A recent story published by Frontline highlights that in the last seven years, five states (Illinois, Massachusetts, Connecticut, Mississippi, and New Hampshire) have raised the age at which youth can be tried as adults. South Carolina and Louisiana have also recently passed legislation, expected to be signed into law soon that will raise their age to 18. Legislation in Michigan has passed one “house”, and the fate of legislation in New York is still in doubt. The bottom line is that this leaves Wisconsin as one of a dwindling number of states that has not had the courage to take a step that reduces crime and victimization, saves money, and ensures that thousands of 17 year olds do not end up unnecessarily with adult records that create a barrier to future employment and economic success.
Fortunately, here in Wisconsin, in the last legislative session, a proposal to raise the age was sponsored by over on-half the legislature (74 co-sponsors) on a bi-partisan basis (37 from each side of the aisle). Yet, the legislation was not even granted a committee hearing, in large part derailed by fiscal concerns that now could be addressed in the next budget cycle.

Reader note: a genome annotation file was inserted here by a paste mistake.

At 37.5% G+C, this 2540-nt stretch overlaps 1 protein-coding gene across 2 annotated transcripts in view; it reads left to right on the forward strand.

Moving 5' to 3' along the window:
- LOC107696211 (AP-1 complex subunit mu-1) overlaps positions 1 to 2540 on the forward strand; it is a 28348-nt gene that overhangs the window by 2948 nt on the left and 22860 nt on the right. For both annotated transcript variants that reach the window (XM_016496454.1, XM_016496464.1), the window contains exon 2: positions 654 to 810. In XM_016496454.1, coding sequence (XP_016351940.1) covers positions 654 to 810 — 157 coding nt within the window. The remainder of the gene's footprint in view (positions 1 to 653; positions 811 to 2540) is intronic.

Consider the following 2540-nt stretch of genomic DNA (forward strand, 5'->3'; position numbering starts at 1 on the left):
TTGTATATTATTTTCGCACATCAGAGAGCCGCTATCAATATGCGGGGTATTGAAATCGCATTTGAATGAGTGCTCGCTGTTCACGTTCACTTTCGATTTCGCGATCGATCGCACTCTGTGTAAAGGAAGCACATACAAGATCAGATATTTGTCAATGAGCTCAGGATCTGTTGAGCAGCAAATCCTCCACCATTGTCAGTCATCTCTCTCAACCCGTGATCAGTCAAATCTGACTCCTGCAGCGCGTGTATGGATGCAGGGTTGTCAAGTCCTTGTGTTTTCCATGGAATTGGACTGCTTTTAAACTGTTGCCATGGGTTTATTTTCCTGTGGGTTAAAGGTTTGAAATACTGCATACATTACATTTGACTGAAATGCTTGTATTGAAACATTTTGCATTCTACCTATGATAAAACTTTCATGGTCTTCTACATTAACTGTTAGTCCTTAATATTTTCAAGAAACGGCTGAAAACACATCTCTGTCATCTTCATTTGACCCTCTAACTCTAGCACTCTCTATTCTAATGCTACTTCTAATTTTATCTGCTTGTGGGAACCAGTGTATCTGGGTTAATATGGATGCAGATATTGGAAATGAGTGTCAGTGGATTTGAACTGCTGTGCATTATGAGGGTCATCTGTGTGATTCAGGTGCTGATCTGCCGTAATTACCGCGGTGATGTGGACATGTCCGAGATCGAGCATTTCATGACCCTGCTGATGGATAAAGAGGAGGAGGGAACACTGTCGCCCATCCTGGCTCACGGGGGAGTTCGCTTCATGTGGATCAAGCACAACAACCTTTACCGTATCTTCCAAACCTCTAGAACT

For every year this legislation is delayed, another 8,000-10,000 17-year-olds are needlessly arrested as adults. Where will those youth be when “the music stops”, when nearly every other state has found a way to make this change – when nearly every other state’s leadership has reached the conclusion that this is the right thing to do and found the will to make a change that will benefit everyone – a change that makes our communities safer and removes barriers to employment and/or education for those youth? Let’s hope we are not the last!
By Jim Moeser